Historically, the units u\text{u} and amu\text{amu} were defined slightly differently. Today, however, they are often used interchangeably; depending upon your teacher and your textbook, you might come across amu\text{amu} (atomic mass unit) rather than u\text{u} (unified atomic mass unit). You should consider them to be one and the same.
Concept check: How many protons are in the nucleus of an atom of carbon-12?
If you look on the periodic table, you'll see that carbon has an atomic number of 6; thus, carbon-12, like any isotope of carbon, contains six protons in its nucleus.
As we will now examine in more detail, the bulk of an atom's mass is located in its nucleus. This is because protons and neutrons are much more massive than electrons. For example, a proton has a mass of 1.673×1027 kg1.673\times10^{-27}\text{ kg}, or 1.007 u1.007\text{ u}. A neutron is slightly heavier, with a mass of 1.675×1027 kg1.675\times10^{-27}\text{ kg}, or 1.009 u1.009\text{ u}. An electron, on the other hand, has a mass of only 9.109×1031 kg9.109\times10^{-31}\text{ kg}, or 5.486×104 u5.486\times10^{-4}\text{ u}. We can summarize this information in the following table:
NameChargeSymbolMass (kg)(\text{kg})Mass (u)(\text{u})Location
proton11++11p+_1^1\text{p}^+1.673×10271.673\times10^{-27}11Inside nucleus
neutron001n^1\text{n}1.675×10271.675\times10^{-27}11Inside nucleus
electron11-e\text{e}^-9.109×10319.109\times10^{-31}00Outside nucleus
There are a few things that we should conclude from this table. The first is that protons and neutrons have masses that are about 2,000 times greater than the mass of an electron. As such, electrons are considered to have a negligible effect upon the overall mass of an atom. This is a fancy way of saying that when we calculate the mass of atoms and molecules, we ignore the mass of electrons. This fact is illustrated further in the column listing the masses of these particles in u\text{u}. The masses have been rounded to the nearest integer; thus, protons and neutrons are considered to have identical masses of 1 u\text{ u}. While we know that neutrons are ever-so-slightly heavier than protons, this very small difference in mass is insignificant for many purposes, and we can simplify things greatly by assuming that protons and neutrons have equal mass.
We should also note that electrons are considered to have a mass of ~ 0 u\text{ u}. Again, this is not technically true. Keep in mind, however, that the masses of the electrons are so small in comparison to the masses of the protons and neutrons in the nucleus that we can simply ignore the electrons' masses altogether.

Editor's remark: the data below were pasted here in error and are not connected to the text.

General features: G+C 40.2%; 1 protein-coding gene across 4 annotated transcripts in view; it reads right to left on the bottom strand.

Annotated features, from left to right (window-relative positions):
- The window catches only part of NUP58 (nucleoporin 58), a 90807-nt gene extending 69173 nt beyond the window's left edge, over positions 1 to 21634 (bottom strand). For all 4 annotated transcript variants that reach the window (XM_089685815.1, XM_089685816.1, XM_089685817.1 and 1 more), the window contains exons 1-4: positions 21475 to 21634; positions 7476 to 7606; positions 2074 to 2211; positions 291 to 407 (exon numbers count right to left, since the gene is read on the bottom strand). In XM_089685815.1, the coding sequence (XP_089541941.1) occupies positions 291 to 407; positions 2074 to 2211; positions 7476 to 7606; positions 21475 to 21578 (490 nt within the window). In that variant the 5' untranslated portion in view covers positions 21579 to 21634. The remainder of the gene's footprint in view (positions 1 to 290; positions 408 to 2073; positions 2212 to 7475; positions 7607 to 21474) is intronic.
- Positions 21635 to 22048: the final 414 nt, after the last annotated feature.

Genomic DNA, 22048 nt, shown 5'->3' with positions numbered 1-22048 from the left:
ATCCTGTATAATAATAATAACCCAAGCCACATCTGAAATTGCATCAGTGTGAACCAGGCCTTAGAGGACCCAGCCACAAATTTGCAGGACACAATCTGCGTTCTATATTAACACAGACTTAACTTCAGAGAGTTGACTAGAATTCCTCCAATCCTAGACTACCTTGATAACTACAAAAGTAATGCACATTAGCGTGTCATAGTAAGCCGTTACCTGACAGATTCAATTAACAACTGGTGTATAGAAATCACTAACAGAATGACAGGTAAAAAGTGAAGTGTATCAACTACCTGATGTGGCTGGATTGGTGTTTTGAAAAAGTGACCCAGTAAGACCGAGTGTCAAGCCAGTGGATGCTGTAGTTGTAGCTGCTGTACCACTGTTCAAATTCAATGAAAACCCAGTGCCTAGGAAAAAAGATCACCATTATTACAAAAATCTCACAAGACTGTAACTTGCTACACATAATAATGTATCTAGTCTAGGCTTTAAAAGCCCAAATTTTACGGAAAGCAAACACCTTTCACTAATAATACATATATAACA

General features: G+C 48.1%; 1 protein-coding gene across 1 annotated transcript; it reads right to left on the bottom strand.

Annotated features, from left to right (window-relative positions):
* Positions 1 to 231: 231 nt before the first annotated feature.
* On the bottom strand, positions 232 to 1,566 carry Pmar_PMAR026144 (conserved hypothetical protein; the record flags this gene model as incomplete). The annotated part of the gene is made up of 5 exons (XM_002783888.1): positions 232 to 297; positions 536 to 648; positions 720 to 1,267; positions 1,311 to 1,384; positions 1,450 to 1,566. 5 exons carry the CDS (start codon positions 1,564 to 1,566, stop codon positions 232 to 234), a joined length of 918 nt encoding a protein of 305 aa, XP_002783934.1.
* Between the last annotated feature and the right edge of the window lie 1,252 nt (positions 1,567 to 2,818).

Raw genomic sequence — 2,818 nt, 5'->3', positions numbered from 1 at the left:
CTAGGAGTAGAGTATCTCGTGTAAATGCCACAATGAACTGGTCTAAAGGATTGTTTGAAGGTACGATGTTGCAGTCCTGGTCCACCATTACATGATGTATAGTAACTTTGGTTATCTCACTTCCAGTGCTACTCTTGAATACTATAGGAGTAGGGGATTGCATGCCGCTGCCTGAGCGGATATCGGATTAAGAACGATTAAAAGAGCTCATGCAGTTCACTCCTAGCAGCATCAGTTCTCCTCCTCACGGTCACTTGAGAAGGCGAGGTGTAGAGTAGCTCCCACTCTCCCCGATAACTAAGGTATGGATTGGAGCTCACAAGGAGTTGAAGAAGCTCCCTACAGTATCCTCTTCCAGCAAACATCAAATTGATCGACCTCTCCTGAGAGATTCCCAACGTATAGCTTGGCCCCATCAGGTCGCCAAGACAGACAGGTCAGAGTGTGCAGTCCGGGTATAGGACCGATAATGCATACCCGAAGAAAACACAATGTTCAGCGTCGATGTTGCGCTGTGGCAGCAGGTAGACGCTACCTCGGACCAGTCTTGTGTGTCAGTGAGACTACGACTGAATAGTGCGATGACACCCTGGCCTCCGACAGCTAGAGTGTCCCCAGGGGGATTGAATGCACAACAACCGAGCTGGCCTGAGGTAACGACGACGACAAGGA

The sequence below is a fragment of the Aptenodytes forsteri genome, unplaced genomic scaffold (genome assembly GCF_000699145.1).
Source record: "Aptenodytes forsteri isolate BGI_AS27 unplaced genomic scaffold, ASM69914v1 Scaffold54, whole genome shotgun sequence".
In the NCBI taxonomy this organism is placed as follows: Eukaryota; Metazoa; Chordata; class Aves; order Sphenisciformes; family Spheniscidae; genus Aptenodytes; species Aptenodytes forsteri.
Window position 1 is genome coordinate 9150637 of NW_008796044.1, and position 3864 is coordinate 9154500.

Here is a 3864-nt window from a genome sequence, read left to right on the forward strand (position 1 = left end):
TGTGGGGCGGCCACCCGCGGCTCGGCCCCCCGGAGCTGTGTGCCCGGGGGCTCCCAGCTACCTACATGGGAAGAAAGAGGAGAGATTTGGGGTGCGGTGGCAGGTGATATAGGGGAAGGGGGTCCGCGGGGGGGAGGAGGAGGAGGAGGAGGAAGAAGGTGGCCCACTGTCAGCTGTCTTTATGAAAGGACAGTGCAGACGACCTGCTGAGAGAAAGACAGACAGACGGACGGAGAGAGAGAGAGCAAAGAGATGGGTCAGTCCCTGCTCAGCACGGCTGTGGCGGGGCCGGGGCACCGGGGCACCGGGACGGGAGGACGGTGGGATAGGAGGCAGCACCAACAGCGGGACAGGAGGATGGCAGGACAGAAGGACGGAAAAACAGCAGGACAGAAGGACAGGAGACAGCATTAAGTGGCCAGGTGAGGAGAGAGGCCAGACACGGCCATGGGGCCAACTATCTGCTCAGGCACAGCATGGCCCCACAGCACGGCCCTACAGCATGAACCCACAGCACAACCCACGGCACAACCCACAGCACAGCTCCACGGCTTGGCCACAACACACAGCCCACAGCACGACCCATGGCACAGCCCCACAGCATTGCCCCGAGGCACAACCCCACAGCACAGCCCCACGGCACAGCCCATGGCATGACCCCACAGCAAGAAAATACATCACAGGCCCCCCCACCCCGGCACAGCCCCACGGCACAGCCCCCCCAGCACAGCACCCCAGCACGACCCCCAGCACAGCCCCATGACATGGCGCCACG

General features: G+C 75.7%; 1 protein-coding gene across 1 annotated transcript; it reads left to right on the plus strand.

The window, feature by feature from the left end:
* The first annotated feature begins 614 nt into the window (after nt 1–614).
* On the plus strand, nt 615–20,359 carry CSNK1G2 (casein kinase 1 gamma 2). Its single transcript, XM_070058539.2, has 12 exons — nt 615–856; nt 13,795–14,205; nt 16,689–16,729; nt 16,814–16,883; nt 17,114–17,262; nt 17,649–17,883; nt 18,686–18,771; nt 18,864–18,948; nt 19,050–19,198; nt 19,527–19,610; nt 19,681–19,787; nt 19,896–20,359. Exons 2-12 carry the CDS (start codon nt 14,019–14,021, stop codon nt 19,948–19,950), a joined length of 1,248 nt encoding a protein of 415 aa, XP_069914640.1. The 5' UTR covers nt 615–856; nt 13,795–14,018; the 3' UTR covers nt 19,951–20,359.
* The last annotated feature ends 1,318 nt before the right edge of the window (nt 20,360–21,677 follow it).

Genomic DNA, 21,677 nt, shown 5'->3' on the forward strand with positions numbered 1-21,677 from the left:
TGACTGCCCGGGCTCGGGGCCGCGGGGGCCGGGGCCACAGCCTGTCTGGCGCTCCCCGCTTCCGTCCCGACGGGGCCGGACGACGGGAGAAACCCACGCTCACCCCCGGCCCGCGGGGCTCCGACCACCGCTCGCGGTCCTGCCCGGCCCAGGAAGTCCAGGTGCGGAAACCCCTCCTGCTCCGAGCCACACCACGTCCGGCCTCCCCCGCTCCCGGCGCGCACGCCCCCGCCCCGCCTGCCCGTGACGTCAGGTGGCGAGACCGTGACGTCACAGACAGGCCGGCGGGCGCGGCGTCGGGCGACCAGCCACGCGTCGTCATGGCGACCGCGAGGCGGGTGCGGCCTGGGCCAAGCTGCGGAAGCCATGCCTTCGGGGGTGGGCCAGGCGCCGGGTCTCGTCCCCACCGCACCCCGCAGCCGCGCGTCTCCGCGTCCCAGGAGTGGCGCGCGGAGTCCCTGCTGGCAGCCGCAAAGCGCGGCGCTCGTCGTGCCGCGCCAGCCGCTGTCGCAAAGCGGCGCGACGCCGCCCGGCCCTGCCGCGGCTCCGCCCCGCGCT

Mass number and isotope notation

Now that we have an understanding of the different masses and charges of protons, neutrons, and electrons, we can discuss the concept of mass number. By definition, the mass number is simply equal to the number of protons plus the number of neutrons in the nucleus.
Just as the atomic number defines an element, we can think of the mass number as defining the specific isotope of a particular element. In fact, a common way of specifying an isotope is to use the notation "element name-mass number" such as in carbon-12, which is a carbon atom with a mass number of 12. Using that information, we can calculate the number of neutrons in an atom of carbon-12 as follows.
We can rearrange the equation for mass number to solve for the number of neutrons:
Therefore, we see that an atom of carbon-12 has 6 neutrons in the nucleus. Let's try another example.
Concept check: Chromium-52 is the most stable isotope of chromium. How many neutrons are contained in a single atom of chromium-52?
From its name, we know that the mass number of chromium-52 is 52. The mass number is equal to the number of protons plus the number of neutrons. From the periodic table, we can see that chromium has an atomic number of 24, which means its nucleus contains 24 protons. To determine the number of neutrons, we simply subtract the number of protons, 24, from the mass number, 52:
Therefore, the chromium-52 isotope contains 28 neutrons in its nucleus.
We have now seen that isotopes are defined by their mass number, which is equal to the sum of the number of protons and neutrons. To show this most simply, chemists commonly use the following notation to indicate atomic number, mass number, and charge—all in one symbol:
Isotope notation for helium-4 and magnesium-24.
Figure 2: isotopic notation for neutral hydrogen-3 (left) and the magnesium-24 cation with a 2+2+ charge (right).